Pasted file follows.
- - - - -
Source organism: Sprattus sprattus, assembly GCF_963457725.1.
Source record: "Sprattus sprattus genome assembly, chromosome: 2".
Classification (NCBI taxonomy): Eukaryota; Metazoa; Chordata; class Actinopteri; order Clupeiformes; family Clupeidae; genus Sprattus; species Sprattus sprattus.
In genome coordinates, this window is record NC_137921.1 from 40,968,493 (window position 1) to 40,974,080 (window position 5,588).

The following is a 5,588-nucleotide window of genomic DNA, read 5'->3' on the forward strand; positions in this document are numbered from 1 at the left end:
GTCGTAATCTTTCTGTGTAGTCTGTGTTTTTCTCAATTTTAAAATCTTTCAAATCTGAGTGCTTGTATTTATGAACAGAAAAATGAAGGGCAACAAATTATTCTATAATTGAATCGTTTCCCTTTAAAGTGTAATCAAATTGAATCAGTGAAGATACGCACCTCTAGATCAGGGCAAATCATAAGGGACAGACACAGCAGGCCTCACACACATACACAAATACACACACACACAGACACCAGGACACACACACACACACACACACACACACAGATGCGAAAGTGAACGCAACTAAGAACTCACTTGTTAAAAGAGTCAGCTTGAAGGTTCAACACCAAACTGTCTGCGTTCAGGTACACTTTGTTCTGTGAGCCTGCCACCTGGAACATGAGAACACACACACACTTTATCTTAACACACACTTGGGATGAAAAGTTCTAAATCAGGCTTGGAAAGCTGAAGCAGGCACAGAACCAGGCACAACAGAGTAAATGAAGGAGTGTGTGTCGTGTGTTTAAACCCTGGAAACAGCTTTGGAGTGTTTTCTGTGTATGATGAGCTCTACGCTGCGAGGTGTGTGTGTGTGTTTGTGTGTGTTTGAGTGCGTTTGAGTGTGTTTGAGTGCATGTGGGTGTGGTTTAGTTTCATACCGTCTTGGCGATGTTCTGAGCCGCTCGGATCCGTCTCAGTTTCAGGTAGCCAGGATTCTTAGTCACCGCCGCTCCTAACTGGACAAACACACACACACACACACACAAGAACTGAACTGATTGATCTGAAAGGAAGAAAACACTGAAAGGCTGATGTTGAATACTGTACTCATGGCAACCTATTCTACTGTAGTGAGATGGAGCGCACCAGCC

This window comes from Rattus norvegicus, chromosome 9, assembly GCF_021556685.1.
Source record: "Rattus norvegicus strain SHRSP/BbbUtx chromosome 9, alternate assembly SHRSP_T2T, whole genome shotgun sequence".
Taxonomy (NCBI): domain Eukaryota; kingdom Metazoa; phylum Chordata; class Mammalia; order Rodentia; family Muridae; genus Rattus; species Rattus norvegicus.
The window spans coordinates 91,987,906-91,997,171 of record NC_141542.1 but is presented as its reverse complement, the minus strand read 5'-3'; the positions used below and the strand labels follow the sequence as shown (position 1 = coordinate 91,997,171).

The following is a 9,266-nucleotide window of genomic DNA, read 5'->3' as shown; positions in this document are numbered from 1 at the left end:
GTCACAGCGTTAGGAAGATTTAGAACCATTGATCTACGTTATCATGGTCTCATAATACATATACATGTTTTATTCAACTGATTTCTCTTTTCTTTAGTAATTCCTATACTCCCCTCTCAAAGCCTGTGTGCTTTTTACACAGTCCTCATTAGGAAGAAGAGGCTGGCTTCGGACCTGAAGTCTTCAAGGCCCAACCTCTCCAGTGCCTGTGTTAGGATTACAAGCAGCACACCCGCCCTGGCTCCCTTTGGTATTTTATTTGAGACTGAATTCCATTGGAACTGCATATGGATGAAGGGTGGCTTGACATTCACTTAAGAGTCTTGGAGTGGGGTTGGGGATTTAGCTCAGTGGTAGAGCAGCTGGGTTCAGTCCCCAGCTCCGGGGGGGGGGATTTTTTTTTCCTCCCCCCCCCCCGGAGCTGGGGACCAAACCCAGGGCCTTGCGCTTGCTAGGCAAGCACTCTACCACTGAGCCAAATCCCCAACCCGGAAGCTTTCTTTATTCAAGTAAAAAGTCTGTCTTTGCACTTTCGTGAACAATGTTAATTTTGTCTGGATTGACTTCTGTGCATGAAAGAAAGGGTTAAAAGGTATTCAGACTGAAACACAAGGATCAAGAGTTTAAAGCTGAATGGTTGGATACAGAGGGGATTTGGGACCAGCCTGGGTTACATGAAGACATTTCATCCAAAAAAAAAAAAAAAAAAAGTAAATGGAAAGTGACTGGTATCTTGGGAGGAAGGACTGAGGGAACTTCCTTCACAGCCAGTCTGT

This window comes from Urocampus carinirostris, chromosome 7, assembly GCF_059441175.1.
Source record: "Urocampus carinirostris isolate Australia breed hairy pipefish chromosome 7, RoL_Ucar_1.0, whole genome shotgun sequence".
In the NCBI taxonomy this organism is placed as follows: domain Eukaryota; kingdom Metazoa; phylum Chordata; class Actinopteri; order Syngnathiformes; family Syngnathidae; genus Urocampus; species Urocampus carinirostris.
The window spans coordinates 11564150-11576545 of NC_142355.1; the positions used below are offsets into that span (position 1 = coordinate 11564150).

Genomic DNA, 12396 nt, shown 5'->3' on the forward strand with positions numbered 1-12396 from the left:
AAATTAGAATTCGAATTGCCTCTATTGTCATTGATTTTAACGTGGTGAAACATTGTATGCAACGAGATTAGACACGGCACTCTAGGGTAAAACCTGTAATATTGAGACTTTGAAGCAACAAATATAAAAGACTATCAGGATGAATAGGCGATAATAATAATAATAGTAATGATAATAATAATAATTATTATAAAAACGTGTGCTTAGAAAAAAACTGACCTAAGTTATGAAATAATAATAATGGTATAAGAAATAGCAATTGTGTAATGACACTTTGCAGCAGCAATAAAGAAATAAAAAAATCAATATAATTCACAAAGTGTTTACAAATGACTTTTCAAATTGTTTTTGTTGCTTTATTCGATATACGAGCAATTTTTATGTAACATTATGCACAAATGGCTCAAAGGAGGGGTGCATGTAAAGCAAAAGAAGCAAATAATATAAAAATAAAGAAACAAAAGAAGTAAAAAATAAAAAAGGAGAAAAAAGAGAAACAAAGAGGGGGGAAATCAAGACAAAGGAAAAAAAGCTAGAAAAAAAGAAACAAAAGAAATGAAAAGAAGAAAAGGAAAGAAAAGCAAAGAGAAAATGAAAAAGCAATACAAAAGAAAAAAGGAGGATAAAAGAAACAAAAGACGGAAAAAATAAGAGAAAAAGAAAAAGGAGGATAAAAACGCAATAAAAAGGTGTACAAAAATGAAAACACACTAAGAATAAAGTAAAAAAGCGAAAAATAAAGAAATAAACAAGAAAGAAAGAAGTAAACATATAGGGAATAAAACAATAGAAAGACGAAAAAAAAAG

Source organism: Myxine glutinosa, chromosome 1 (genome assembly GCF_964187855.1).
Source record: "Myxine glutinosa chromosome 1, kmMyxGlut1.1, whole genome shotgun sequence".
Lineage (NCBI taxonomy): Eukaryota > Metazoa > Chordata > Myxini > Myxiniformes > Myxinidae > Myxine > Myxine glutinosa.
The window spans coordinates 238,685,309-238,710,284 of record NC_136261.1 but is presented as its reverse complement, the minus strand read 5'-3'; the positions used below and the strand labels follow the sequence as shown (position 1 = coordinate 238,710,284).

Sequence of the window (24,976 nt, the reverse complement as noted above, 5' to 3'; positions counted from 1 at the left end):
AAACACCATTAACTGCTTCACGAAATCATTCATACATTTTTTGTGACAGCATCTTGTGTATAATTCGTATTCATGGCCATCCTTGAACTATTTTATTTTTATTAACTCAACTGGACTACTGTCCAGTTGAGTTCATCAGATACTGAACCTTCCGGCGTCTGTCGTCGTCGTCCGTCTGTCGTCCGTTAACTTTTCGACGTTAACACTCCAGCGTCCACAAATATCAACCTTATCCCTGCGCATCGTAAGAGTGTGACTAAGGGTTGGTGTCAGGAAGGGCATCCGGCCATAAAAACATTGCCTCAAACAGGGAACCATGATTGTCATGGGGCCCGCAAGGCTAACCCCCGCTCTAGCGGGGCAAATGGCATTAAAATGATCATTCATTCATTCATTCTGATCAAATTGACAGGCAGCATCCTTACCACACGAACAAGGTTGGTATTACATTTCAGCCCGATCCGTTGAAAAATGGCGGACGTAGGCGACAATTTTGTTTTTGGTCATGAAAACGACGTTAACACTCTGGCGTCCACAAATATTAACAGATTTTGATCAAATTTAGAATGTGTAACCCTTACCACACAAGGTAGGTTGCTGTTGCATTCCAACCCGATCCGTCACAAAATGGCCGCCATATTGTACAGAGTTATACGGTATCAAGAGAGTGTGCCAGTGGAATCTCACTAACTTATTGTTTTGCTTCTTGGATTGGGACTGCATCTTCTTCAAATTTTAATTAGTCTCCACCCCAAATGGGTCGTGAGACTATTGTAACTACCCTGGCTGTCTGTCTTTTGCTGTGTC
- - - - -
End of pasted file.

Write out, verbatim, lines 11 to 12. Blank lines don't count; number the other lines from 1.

The following is a 9,266-nucleotide window of genomic DNA, read 5'->3' as shown; positions in this document are numbered from 1 at the left end:
GTCACAGCGTTAGGAAGATTTAGAACCATTGATCTACGTTATCATGGTCTCATAATACATATACATGTTTTATTCAACTGATTTCTCTTTTCTTTAGTAATTCCTATACTCCCCTCTCAAAGCCTGTGTGCTTTTTACACAGTCCTCATTAGGAAGAAGAGGCTGGCTTCGGACCTGAAGTCTTCAAGGCCCAACCTCTCCAGTGCCTGTGTTAGGATTACAAGCAGCACACCCGCCCTGGCTCCCTTTGGTATTTTATTTGAGACTGAATTCCATTGGAACTGCATATGGATGAAGGGTGGCTTGACATTCACTTAAGAGTCTTGGAGTGGGGTTGGGGATTTAGCTCAGTGGTAGAGCAGCTGGGTTCAGTCCCCAGCTCCGGGGGGGGGGATTTTTTTTTCCTCCCCCCCCCCCGGAGCTGGGGACCAAACCCAGGGCCTTGCGCTTGCTAGGCAAGCACTCTACCACTGAGCCAAATCCCCAACCCGGAAGCTTTCTTTATTCAAGTAAAAAGTCTGTCTTTGCACTTTCGTGAACAATGTTAATTTTGTCTGGATTGACTTCTGTGCATGAAAGAAAGGGTTAAAAGGTATTCAGACTGAAACACAAGGATCAAGAGTTTAAAGCTGAATGGTTGGATACAGAGGGGATTTGGGACCAGCCTGGGTTACATGAAGACATTTCATCCAAAAAAAAAAAAAAAAAAAGTAAATGGAAAGTGACTGGTATCTTGGGAGGAAGGACTGAGGGAACTTCCTTCACAGCCAGTCTGT